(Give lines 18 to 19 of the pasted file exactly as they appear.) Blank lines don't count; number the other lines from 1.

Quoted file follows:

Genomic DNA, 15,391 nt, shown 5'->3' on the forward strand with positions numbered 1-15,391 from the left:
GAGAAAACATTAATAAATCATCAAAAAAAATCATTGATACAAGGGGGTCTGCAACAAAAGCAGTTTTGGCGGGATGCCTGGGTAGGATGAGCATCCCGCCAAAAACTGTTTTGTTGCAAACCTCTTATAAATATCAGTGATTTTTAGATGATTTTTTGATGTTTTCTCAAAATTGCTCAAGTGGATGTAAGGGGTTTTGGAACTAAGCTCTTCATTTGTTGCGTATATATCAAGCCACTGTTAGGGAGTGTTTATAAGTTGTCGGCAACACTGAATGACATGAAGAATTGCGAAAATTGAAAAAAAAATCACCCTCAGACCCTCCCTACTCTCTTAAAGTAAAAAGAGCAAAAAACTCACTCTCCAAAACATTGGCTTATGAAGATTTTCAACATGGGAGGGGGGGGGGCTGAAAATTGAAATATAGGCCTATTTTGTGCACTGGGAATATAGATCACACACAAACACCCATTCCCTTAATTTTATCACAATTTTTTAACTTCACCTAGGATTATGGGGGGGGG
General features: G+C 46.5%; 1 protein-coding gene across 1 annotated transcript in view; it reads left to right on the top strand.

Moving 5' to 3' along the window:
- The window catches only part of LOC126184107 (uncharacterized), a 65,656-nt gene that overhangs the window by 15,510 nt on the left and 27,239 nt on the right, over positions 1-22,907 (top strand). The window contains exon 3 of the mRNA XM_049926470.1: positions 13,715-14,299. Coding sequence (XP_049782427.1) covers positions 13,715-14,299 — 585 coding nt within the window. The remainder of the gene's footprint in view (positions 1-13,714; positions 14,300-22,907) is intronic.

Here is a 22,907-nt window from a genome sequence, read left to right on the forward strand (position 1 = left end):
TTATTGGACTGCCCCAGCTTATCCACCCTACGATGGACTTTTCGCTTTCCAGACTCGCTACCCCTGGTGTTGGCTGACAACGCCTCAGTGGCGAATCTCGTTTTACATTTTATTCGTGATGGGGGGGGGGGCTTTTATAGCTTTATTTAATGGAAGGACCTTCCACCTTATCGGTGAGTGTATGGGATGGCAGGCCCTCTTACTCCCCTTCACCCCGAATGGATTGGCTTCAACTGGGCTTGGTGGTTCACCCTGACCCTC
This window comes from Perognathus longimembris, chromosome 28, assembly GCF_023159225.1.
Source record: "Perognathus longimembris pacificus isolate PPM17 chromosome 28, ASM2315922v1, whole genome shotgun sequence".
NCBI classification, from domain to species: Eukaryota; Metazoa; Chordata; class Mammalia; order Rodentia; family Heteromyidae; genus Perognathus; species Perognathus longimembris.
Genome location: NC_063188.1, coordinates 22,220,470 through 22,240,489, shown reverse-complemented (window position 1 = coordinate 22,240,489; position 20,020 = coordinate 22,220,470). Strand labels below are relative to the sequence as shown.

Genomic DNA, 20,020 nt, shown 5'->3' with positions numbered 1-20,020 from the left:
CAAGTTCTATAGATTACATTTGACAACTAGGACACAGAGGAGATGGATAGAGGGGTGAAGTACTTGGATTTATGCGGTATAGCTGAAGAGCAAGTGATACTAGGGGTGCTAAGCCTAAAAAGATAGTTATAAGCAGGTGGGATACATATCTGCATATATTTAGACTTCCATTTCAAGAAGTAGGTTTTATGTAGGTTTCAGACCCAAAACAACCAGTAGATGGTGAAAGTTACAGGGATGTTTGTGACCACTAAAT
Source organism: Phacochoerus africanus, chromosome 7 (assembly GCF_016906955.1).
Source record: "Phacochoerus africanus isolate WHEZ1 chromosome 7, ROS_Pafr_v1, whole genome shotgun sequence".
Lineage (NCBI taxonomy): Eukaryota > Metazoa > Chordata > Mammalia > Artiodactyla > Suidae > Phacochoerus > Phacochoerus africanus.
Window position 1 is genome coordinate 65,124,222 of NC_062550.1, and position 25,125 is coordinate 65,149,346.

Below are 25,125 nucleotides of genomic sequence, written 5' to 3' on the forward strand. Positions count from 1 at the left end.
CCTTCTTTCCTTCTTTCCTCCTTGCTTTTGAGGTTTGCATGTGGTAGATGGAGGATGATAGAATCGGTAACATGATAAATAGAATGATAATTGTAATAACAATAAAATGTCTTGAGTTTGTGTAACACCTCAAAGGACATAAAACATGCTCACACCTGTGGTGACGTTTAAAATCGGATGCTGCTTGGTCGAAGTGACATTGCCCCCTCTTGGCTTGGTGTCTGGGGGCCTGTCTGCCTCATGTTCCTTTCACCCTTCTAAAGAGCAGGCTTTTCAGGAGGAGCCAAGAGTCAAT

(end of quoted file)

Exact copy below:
Below are 25,125 nucleotides of genomic sequence, written 5' to 3' on the forward strand. Positions count from 1 at the left end.
CCTTCTTTCCTTCTTTCCTCCTTGCTTTTGAGGTTTGCATGTGGTAGATGGAGGATGATAGAATCGGTAACATGATAAATAGAATGATAATTGTAATAACAATAAAATGTCTTGAGTTTGTGTAACACCTCAAAGGACATAAAACATGCTCACACCTGTGGTGACGTTTAAAATCGGATGCTGCTTGGTCGAAGTGACATTGCCCCCTCTTGGCTTGGTGTCTGGGGGCCTGTCTGCCTCATGTTCCTTTCACCCTTCTAAAGAGCAGGCTTTTCAGGAGGAGCCAAGAGTCAAT